Millions of families will be hit with ‘sky-high’ council tax bills in April as rates soar to meet the cost of England’s social care crisis.

More than a quarter of districts are expected to set council tax of more than £2,000 for those in the average of Band D houses, analysis has found.

Three years ago there was not a single area in England where the average council tax bill exceeded that level.

Millions of families will be hit with 'sky-high' council tax bills in April as rates soar to meet the cost of England's social care crisis

Millions of families will be hit with ‘sky-high’ council tax bills in April as rates soar to meet the cost of England’s social care crisis

Rutland (pictured) will see its council tax for average Band D houses raise to £2,125 in 2020/2021

Rutland (pictured) will see its council tax for average Band D houses raise to £2,125 in 2020/2021

Critics accused town halls of delivering a ‘kick in the teeth’ to residents already hit hard by the pandemic.

Last year, Band D households in 36 districts across the country had to pay bills higher than £2,000 a year, or £4,000 for the most expensive Band H homes.

This year the Government has given councils the ability to put up their bills by up to 5 per cent to meet the increasing costs of social care, while police authorities can add a further £15 to their share of the levy.

Even if local authorities raise charges by just 4 per cent – below the maximum but in line with the rise last year – then a further 59 districts will be asking for more than £2,000.

Three years ago there was not a single area in England where the average council tax bill exceeded that level. Pictured: Dorset, where rates are raising to £2,119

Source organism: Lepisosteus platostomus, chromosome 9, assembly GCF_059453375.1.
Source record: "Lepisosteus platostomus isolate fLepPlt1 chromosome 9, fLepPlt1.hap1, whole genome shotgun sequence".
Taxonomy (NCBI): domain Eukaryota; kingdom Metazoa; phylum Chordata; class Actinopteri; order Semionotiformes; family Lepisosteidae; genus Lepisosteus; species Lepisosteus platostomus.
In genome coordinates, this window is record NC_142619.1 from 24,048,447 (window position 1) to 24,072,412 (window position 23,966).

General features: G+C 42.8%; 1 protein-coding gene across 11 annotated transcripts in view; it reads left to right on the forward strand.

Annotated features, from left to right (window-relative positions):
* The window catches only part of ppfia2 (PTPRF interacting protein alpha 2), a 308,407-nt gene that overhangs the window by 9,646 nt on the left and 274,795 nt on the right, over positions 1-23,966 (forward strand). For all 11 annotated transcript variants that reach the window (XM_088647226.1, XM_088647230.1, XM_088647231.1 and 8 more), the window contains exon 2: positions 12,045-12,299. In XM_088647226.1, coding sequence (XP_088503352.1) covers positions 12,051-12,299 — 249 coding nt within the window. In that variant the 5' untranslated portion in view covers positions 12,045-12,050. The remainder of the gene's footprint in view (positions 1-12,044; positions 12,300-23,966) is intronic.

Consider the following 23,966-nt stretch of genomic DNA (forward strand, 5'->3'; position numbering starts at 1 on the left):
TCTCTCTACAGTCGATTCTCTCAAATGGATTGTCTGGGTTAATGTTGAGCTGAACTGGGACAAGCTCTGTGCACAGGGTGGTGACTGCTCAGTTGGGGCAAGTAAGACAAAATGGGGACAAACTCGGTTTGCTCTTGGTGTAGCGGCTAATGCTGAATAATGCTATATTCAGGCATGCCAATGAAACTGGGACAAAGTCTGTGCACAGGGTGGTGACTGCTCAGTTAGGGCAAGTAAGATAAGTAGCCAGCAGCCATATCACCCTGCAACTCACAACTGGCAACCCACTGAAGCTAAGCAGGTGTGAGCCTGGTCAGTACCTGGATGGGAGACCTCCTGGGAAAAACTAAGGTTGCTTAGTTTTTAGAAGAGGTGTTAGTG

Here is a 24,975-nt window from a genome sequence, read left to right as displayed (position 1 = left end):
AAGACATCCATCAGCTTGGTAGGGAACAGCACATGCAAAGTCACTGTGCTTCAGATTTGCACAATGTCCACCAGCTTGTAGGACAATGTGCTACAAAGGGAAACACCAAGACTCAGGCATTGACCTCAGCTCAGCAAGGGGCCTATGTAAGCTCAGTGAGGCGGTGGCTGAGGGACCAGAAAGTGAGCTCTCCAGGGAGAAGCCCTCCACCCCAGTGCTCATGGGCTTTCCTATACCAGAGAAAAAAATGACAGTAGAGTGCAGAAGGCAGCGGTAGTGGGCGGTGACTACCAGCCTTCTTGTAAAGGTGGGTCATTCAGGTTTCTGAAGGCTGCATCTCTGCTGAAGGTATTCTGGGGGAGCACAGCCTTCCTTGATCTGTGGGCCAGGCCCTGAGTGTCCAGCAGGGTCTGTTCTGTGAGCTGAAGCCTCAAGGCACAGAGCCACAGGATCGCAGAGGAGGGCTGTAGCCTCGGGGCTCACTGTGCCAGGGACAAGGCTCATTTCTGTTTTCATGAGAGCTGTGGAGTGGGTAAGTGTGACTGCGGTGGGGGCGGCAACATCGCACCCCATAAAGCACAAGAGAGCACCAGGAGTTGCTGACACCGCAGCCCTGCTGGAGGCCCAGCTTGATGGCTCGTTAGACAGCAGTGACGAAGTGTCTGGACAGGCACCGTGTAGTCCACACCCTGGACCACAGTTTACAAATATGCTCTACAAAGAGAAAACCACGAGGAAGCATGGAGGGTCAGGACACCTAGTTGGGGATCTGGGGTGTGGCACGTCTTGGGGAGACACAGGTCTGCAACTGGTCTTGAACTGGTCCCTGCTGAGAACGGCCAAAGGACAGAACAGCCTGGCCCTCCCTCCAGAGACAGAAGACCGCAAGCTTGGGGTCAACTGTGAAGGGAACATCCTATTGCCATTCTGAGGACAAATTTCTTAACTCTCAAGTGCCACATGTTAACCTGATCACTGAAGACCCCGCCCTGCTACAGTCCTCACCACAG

Three years ago there was not a single area in England where the average council tax bill exceeded that level. Pictured: Dorset, where rates are raising to £2,119

It would mean 95 districts – more than a quarter of the total – would have Band D bills above this level. Harry Fone, from the TaxPayers’ Alliance said: ‘These sky-high bills will feel like a kick in the teeth to taxpayers.

‘The pandemic has destroyed many households’ finances – the last thing they need is an even bigger council tax bill. Local authorities must root out wasteful spending, make savings and stop these huge hikes.’

Last year the highest council tax levels in the country were paid in the tiny county of Rutland, where Band D households had to stump up £2,125. But an increase of 4 per cent would push all councils currently charging between £1,925 and £2,000 above that limit.

Critics accused town halls of delivering a 'kick in the teeth' to residents already hit hard by the pandemic. Pictured: Nottingham, where tax is raising to £2,119

Critics accused town halls of delivering a ‘kick in the teeth’ to residents already hit hard by the pandemic. Pictured: Nottingham, where tax is raising to £2,119

For example the bill for people in Burnley in 2020/21 was £1,996. Lancashire County Council has already announced plans to add £56 to Band D bills – meaning Burnley’s charges will certainly pass £2,000.

A cap means no council in London is at risk of having charges above £2,000 in Band D this year, leaving residents in the capital facing lower bills than those in the North despite living in more expensive homes.

Robert Palmer, executive director of Tax Justice UK, said: ‘It’s shocking that a home owner in central London can pay less council tax than a family in the North of England.

This year the Government has given councils the ability to put up their bills by up to 5 per cent. Pictured: Lewes, where tax for Band D homes is £2,111

This year the Government has given councils the ability to put up their bills by up to 5 per cent. Pictured: Lewes, where tax for Band D homes is £2,111

‘But this will stay hard-wired into the system until politicians act.’

Rishi Sunak is under mounting pressure from Tory backbenchers to scrap council tax and replace it with a property tax. But last week the Treasury said it had no plans to do so.

Up and down the country, councils are deciding how much to increase bills by.

They are allowed to increase rates by 2 per cent for ordinary spending, plus an extra 3 per cent for social care.

Last night, a spokesman for the Ministry of Housing, Communities and Local Government said: ‘Councils are and have always been responsible for setting council tax levels. We set referendum principles to ensure that local people have the final say over any excessive increases.’

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